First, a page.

Huge Chinese rocket booster falling from space after launching space station module

launch photo
A Long March 5B Y3 rocket carrying the Wentian science module of China's space station launched on July 24, 2022. (Image credit: Hou Yu/China News Service via Getty Images)

China has once again opted to let a huge rocket stage fall back to Earth on its own.

The decision, the third time the country has opted not to control the disposal of the first stage of the Long March 5B rocket, once again puts China under scrutiny from space debris trackers after similar uncontrolled falls in 2020 and 2021.

Jonathan McDowell, an experienced tracker of these events at the Harvard-Smithsonian Center for Astrophysics, said U.S. Space Command orbital data is showing the 21-ton stage floating on its own. 

"The inert ... core stage remains in orbit and was not actively deorbited," McDowell wrote on Twitter. McDowell added that relative to U.S. launch providers, Americans "do a rather better job of upper stage disposal, and China on average a worse one."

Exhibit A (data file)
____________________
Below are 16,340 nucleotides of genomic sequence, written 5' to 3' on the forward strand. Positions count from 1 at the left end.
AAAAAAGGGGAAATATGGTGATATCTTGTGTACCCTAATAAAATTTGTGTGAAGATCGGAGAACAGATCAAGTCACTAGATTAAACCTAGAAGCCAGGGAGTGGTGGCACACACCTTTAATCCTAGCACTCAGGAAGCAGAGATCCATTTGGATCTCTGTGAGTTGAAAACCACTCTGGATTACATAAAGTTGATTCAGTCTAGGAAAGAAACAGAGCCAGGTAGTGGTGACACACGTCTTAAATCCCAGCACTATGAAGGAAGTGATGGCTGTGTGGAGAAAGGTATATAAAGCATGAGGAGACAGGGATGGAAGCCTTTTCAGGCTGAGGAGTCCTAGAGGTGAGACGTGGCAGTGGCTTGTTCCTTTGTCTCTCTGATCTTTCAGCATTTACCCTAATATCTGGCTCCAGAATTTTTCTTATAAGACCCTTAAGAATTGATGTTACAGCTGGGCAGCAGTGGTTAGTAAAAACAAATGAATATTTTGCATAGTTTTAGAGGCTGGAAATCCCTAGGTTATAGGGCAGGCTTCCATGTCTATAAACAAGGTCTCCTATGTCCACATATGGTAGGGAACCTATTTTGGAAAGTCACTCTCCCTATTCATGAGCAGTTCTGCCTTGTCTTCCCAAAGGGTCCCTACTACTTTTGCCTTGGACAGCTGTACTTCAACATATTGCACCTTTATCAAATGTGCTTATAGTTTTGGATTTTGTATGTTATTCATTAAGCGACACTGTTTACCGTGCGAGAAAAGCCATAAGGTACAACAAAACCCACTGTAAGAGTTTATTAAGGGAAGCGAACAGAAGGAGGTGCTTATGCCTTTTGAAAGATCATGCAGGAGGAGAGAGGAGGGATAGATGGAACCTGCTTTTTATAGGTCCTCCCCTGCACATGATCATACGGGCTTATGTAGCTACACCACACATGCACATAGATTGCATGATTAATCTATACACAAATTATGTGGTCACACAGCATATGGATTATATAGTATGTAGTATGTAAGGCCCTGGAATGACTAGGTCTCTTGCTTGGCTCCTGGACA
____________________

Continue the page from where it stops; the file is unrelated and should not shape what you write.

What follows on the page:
Related: China's Shenzhou 12 astronauts send back stunning images of Earth (photos)

The U.S. military has not yet issued alerts on Twitter, either through Space Command or the 18th Space Defense Squadron that tracks re-entries. Nor has Aerospace Corporation, which typically provides information on large human-made re-entering vehicles, discussed the matter on social media.

Generally speaking, the risk of casualties from falling rocket stages are infinitesimally low, but the Long March 5B rocket body is particularly large.

China launched the Wentian space station module on Sunday (July 24) at 2:25 a.m. EDT (0625 GMT or 2:25 p.m. Beijing time). Wentian safely docked with the Tiangong space station, as planned.

China's first Long March 5B rocket launched the country's next-generation space capsule into orbit on an uncrewed test flight from Wenchang Space Launch Center on Hainan Island in southern China on May 5, 2020.   (Image credit: CCTV)